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Sgambati: Sinfonia Festiva (Ouverture De Fete); Piano Concer

Sgambati: Sinfonia Festiva (Ouverture De Fete); Piano Concer

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Between 1879 and 1880, as he approached his 40th birthday, Giovanni Sgambati completed his Piano Concerto in G minor, a work on which he had been working for about two years. It was a significant moment for Italian instrumental music: it was, in fact, the first Romantic piano concerto by a composer from the country that had given the world both the instrument, invented by Cristofori almost two centuries earlier, and the genre itself.

The Piano Concerto displays an assured compositional hand. It constitutes not only a new beginning for Italian piano music but also a synthesis of the possibilities offered by the genre. An extremely difficult work to play, it is not immediately accessible on a first hearing, given the density of its material, but reveals more about Sgambati’s inventiveness and technical mastery every time you listen to it.

The Sinfonia festiva (Ouverture de fête) was composed in 1878 or 1879, making it contemporaneous with the Piano Concerto and proof of Sgambati’s growing dedication to orchestral music. It is a short but mature work, confidently written, clearly inspired by the dance-like character of Beethoven’s Seventh Symphony. Three main themes, the first lean and lively, the second more lyrical, the third impudent and leaping, are organized according to the principle of sonata form, with a development section in which the initial motif pops up time and again, wandering between tonalities, sometimes giving the impression of formal freedom, sometimes of obeying rondo form.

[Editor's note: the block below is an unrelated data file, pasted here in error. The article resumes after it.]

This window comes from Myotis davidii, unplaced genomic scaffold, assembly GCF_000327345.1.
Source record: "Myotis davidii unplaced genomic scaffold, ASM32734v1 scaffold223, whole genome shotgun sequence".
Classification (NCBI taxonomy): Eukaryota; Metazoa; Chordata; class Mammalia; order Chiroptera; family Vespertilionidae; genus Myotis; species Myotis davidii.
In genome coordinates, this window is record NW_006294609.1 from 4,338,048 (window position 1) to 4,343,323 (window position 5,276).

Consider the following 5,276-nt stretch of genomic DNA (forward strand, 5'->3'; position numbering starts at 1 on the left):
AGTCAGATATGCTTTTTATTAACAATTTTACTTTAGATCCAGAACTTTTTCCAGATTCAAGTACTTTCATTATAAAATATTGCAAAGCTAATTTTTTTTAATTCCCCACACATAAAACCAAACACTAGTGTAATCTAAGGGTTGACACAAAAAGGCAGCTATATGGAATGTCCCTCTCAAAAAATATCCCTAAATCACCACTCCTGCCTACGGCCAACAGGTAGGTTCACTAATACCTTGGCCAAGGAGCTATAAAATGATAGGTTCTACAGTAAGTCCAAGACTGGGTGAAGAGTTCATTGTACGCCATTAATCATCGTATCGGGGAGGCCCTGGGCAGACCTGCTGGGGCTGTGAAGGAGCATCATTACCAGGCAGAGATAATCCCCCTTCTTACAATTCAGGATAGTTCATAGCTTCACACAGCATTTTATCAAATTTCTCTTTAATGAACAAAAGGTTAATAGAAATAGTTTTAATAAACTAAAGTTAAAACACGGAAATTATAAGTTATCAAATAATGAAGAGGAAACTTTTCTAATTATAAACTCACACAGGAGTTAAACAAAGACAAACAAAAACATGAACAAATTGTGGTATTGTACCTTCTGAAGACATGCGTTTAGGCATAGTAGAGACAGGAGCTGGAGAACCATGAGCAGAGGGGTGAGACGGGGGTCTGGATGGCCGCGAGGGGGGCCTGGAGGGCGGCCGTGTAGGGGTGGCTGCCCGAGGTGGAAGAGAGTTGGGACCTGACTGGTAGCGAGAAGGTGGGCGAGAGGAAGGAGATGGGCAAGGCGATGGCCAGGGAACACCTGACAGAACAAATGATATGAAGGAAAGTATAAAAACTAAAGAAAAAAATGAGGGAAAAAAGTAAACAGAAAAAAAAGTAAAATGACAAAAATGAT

A pupil of Liszt, Giovanni Sgambati (1841-1914) stood out among 19th-century Italian pianists for his advocacy of the German school and classical models. His massive three-movement Piano Concerto in G minor (1880) might be described as a hybrid that fuses the similarly scaled Brahms D minor concerto with piano writing marked by Lisztian bravura.

Imagine Liszt reworking the echt-Hungarian finale of Brahms’ Violin Concerto for piano on his own stylistic terms, and you’ll get an idea of what Sgambati’s third movement sounds like. Similarly, the grandiose first movement owes much of its existence to the arpeggiated flourishes in Beethoven’s Emperor concerto first movement and motives from Liszt’s Hungarian Fantasy.

Recorded live in 2013, the (late) pianist Massimiliano Damerini handled the daunting piano part with brilliance and confidence. He positively opens up and thrives in front of an audience.

Both conductor and orchestra make a splendid case for the delightful Sinfonia festiva (‘Ouverture de fête’), presented in its world premiere recording here.

  -- (Jed Distler)

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  • Release Specifications

    • Number of Discs: 1
    • Release Date:
    • Label: Naxos Regular CD
    • UPC/Barcode: 747313327270
    • Item Number: 8573272